News broke over the weekend that US Attorney General Eric Holder may launch a torture investigation, but according to several news sources, the probe will not target top Bush officials who developed the torture regime. That means UC Berkeley law professor John Yoo, the primary legal architect of torture, may escape prosecution in the United States. That also means that Yoo may remain at UC Berkeley indefinitely, because the university has said that it would not attempt to remove him unless he's convicted of a crime. According to the Washington Post, Holder's investigation, if it goes forward, will focus on CIA and other interrogators who abused prisoners beyond what Yoo's legal memos allowed.
If true, then Holder must believe that the "enhanced interrogation techniques" authorized by Yoo, including waterboarding, were legal while the Berkeley professor's memos remained in effect - even though many of those techniques have long been considered unlawful under US and international laws. Yoo's torture memos were in effect for part of 2002 and most of 2003, before they were rescinded by succeeding attorneys in the Bush Department of Justice because the legal conclusions were so obviously wrong.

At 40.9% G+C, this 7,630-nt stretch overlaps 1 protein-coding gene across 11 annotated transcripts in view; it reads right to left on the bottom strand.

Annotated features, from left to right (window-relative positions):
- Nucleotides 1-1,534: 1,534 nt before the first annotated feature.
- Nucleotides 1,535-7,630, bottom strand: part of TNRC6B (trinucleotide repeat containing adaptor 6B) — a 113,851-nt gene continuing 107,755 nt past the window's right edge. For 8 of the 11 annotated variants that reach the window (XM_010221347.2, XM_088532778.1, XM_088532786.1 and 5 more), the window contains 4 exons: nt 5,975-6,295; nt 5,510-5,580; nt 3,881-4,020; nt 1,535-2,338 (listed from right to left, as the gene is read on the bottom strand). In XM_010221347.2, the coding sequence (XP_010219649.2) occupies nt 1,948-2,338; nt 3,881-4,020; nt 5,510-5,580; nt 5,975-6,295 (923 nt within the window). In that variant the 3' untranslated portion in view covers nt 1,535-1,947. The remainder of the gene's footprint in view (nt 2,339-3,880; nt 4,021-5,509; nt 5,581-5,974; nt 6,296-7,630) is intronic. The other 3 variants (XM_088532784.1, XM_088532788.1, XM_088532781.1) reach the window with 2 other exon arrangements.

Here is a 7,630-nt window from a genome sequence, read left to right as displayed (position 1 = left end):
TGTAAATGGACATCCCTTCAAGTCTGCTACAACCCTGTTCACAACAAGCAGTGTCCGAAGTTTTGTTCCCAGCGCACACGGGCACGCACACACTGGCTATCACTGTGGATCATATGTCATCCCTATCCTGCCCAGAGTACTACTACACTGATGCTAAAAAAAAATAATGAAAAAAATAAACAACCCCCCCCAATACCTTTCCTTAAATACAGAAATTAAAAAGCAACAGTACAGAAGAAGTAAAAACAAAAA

News of the possible probe immediately was met with ridicule by civil libertarians, who have long argued that the architects of torture should be investigated. And, of course, they should. However, one writer and legal blogger, Scott Horton, reported that Holder was contemplating a much wider probe than reported elsewhere and that it would include top Bush officials, presumably including Yoo. It remains to be seen, however, whether Horton's sources are correct, and those of the Post and the New York Times are not.